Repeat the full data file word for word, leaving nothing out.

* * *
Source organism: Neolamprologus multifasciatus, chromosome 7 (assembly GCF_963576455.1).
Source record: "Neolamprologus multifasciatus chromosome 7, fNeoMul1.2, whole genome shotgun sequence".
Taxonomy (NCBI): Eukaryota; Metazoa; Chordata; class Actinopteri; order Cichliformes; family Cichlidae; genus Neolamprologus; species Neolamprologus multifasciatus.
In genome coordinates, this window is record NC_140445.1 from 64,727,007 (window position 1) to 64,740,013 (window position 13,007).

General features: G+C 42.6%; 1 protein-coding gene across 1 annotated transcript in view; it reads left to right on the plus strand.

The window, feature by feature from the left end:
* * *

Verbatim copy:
Source organism: Neolamprologus multifasciatus, chromosome 7 (assembly GCF_963576455.1).
Source record: "Neolamprologus multifasciatus chromosome 7, fNeoMul1.2, whole genome shotgun sequence".
Taxonomy (NCBI): Eukaryota; Metazoa; Chordata; class Actinopteri; order Cichliformes; family Cichlidae; genus Neolamprologus; species Neolamprologus multifasciatus.
In genome coordinates, this window is record NC_140445.1 from 64,727,007 (window position 1) to 64,740,013 (window position 13,007).

General features: G+C 42.6%; 1 protein-coding gene across 1 annotated transcript in view; it reads left to right on the plus strand.

The window, feature by feature from the left end: